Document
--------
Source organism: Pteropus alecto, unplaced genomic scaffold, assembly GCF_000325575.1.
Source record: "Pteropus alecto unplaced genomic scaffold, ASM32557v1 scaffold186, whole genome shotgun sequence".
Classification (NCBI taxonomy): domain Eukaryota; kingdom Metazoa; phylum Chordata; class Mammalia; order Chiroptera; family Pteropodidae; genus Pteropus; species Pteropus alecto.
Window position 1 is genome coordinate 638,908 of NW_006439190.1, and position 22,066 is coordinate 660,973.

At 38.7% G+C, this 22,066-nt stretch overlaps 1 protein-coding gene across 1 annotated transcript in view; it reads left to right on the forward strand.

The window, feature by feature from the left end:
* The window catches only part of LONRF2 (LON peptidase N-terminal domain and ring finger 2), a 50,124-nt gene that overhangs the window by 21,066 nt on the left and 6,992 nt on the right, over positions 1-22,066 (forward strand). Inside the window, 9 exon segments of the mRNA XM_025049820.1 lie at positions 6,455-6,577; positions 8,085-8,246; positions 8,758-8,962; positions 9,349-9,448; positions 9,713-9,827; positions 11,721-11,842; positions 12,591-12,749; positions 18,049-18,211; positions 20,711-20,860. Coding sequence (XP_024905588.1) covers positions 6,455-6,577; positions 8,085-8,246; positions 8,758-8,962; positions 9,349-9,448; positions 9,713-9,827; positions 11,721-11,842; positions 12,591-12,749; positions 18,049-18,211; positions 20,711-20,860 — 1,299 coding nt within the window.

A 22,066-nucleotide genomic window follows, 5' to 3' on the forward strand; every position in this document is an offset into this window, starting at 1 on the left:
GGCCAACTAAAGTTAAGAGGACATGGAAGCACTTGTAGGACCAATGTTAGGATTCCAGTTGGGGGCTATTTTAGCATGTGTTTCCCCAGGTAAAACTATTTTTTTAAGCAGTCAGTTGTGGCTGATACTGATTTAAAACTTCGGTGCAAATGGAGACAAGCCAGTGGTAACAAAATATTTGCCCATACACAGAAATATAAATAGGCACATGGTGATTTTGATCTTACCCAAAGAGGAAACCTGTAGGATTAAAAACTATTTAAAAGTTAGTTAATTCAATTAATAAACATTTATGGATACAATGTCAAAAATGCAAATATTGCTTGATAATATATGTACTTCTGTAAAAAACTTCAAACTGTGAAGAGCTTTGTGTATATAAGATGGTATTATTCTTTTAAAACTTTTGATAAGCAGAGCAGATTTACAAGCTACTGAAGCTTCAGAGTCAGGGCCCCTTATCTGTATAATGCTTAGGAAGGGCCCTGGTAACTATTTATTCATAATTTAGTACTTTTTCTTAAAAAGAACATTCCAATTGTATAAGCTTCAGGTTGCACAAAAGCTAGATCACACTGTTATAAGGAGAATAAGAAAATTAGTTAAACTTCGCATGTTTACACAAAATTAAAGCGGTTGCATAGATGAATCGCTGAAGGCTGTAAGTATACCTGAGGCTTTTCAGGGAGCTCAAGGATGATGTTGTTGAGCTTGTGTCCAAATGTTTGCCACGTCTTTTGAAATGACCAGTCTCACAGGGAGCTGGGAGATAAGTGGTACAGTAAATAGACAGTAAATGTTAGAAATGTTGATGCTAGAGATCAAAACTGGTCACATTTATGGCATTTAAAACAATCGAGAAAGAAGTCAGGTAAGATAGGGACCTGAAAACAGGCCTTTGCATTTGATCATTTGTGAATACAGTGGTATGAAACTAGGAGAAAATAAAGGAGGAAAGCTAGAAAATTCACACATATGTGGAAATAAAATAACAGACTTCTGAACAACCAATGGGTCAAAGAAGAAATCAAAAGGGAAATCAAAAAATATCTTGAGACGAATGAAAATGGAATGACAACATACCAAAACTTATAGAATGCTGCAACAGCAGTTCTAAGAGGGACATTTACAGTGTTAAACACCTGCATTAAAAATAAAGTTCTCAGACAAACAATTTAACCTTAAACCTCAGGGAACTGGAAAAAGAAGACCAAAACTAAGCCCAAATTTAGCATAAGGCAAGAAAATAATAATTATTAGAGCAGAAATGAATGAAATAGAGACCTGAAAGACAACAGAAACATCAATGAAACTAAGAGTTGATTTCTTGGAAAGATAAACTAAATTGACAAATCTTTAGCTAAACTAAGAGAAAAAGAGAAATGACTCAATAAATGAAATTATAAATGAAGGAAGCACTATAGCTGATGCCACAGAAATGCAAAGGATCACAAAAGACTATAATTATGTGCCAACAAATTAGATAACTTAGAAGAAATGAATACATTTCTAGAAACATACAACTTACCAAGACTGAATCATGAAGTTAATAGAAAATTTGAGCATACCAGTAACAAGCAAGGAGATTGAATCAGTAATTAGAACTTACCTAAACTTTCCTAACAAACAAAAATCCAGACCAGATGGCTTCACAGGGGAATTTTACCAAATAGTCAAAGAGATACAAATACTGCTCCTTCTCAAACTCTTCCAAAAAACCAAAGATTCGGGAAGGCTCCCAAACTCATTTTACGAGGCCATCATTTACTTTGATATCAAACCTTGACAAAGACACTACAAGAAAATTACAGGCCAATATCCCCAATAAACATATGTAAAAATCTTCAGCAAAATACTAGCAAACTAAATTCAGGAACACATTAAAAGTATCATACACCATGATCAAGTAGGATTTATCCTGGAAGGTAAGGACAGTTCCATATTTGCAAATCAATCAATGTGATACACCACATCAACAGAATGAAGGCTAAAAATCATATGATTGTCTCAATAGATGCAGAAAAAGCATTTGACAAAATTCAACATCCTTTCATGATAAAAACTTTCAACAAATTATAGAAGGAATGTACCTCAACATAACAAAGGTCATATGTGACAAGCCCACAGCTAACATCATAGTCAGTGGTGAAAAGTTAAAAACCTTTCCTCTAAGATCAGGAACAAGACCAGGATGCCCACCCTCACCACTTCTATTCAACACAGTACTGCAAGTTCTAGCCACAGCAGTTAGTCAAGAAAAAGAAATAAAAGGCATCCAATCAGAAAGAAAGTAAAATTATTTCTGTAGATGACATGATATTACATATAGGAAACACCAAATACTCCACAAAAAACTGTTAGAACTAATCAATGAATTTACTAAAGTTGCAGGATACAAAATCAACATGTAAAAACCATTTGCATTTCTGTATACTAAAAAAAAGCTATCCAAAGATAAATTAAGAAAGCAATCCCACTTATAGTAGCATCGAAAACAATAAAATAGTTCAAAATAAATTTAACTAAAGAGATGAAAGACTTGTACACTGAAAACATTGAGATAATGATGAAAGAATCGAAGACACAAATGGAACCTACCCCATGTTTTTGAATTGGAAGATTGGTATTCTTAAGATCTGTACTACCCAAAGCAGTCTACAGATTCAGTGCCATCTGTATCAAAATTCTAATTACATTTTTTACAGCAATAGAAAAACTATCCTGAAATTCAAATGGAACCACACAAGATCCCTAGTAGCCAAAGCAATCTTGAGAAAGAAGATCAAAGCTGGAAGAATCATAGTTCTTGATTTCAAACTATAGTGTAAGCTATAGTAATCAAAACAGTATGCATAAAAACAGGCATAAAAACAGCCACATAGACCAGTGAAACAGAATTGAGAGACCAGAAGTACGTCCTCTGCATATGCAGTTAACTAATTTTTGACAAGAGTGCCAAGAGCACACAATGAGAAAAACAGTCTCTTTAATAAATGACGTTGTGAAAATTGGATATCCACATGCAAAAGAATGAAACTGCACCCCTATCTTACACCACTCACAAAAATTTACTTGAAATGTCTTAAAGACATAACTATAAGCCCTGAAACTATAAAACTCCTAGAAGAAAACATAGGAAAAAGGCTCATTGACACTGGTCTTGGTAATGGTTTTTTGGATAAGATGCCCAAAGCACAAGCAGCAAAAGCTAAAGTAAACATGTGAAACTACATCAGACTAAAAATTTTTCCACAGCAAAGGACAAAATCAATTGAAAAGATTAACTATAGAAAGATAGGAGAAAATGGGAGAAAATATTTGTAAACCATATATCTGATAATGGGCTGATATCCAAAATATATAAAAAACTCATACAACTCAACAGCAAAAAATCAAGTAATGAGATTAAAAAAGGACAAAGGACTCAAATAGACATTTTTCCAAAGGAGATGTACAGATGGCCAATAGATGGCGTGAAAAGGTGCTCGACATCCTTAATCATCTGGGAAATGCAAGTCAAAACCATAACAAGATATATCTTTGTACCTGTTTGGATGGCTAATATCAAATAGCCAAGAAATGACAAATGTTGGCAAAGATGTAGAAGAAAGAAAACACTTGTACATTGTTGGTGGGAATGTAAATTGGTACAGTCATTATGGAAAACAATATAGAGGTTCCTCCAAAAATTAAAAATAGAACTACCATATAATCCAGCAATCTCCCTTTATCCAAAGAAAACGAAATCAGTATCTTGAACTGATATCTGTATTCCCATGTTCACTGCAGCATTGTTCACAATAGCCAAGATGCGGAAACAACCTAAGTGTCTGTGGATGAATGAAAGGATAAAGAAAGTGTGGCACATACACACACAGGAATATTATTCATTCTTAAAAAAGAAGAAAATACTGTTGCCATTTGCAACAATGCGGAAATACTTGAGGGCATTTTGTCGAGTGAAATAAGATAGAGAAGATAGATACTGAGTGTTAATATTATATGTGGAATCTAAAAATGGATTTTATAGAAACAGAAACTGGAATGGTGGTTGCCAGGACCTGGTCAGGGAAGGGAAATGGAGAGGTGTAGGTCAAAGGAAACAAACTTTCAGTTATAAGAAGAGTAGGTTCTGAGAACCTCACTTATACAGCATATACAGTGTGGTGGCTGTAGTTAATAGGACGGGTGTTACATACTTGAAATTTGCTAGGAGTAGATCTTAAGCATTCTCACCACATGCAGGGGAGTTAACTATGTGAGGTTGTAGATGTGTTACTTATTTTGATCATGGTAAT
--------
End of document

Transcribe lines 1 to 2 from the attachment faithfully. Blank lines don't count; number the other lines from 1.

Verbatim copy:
Source organism: Pteropus alecto, unplaced genomic scaffold, assembly GCF_000325575.1.
Source record: "Pteropus alecto unplaced genomic scaffold, ASM32557v1 scaffold186, whole genome shotgun sequence".